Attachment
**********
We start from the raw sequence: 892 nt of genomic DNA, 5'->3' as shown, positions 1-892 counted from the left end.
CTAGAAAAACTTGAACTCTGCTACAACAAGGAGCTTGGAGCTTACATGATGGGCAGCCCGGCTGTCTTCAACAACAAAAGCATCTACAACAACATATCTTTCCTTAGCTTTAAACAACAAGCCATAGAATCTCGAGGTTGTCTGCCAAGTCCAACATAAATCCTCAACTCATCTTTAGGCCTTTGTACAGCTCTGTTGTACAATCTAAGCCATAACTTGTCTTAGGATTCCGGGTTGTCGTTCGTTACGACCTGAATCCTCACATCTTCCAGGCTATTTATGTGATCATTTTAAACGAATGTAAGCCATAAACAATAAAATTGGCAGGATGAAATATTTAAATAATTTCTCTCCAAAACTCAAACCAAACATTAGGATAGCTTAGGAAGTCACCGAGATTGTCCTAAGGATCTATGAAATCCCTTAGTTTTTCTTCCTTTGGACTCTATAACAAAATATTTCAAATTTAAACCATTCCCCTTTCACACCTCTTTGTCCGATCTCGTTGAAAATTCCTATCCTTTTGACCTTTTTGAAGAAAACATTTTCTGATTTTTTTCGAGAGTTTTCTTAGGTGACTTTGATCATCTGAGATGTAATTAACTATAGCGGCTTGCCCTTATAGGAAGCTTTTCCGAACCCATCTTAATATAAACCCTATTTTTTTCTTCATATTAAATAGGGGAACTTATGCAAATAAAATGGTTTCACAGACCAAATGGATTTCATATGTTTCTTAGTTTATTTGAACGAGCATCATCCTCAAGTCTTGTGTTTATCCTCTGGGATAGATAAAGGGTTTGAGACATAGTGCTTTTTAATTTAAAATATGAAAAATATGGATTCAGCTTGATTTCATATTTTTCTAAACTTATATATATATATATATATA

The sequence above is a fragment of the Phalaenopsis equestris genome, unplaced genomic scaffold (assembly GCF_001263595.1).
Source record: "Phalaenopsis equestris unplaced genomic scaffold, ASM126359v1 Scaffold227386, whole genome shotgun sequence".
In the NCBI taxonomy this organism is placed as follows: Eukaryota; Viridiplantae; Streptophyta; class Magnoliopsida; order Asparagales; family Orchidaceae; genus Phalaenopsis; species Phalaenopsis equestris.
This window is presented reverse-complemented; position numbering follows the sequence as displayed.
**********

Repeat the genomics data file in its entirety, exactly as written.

We start from the raw sequence: 892 nt of genomic DNA, 5'->3' as shown, positions 1-892 counted from the left end.
CTAGAAAAACTTGAACTCTGCTACAACAAGGAGCTTGGAGCTTACATGATGGGCAGCCCGGCTGTCTTCAACAACAAAAGCATCTACAACAACATATCTTTCCTTAGCTTTAAACAACAAGCCATAGAATCTCGAGGTTGTCTGCCAAGTCCAACATAAATCCTCAACTCATCTTTAGGCCTTTGTACAGCTCTGTTGTACAATCTAAGCCATAACTTGTCTTAGGATTCCGGGTTGTCGTTCGTTACGACCTGAATCCTCACATCTTCCAGGCTATTTATGTGATCATTTTAAACGAATGTAAGCCATAAACAATAAAATTGGCAGGATGAAATATTTAAATAATTTCTCTCCAAAACTCAAACCAAACATTAGGATAGCTTAGGAAGTCACCGAGATTGTCCTAAGGATCTATGAAATCCCTTAGTTTTTCTTCCTTTGGACTCTATAACAAAATATTTCAAATTTAAACCATTCCCCTTTCACACCTCTTTGTCCGATCTCGTTGAAAATTCCTATCCTTTTGACCTTTTTGAAGAAAACATTTTCTGATTTTTTTCGAGAGTTTTCTTAGGTGACTTTGATCATCTGAGATGTAATTAACTATAGCGGCTTGCCCTTATAGGAAGCTTTTCCGAACCCATCTTAATATAAACCCTATTTTTTTCTTCATATTAAATAGGGGAACTTATGCAAATAAAATGGTTTCACAGACCAAATGGATTTCATATGTTTCTTAGTTTATTTGAACGAGCATCATCCTCAAGTCTTGTGTTTATCCTCTGGGATAGATAAAGGGTTTGAGACATAGTGCTTTTTAATTTAAAATATGAAAAATATGGATTCAGCTTGATTTCATATTTTTCTAAACTTATATATATATATATATATA

The sequence above is a fragment of the Phalaenopsis equestris genome, unplaced genomic scaffold (assembly GCF_001263595.1).
Source record: "Phalaenopsis equestris unplaced genomic scaffold, ASM126359v1 Scaffold227386, whole genome shotgun sequence".
In the NCBI taxonomy this organism is placed as follows: Eukaryota; Viridiplantae; Streptophyta; class Magnoliopsida; order Asparagales; family Orchidaceae; genus Phalaenopsis; species Phalaenopsis equestris.
This window is presented reverse-complemented; position numbering follows the sequence as displayed.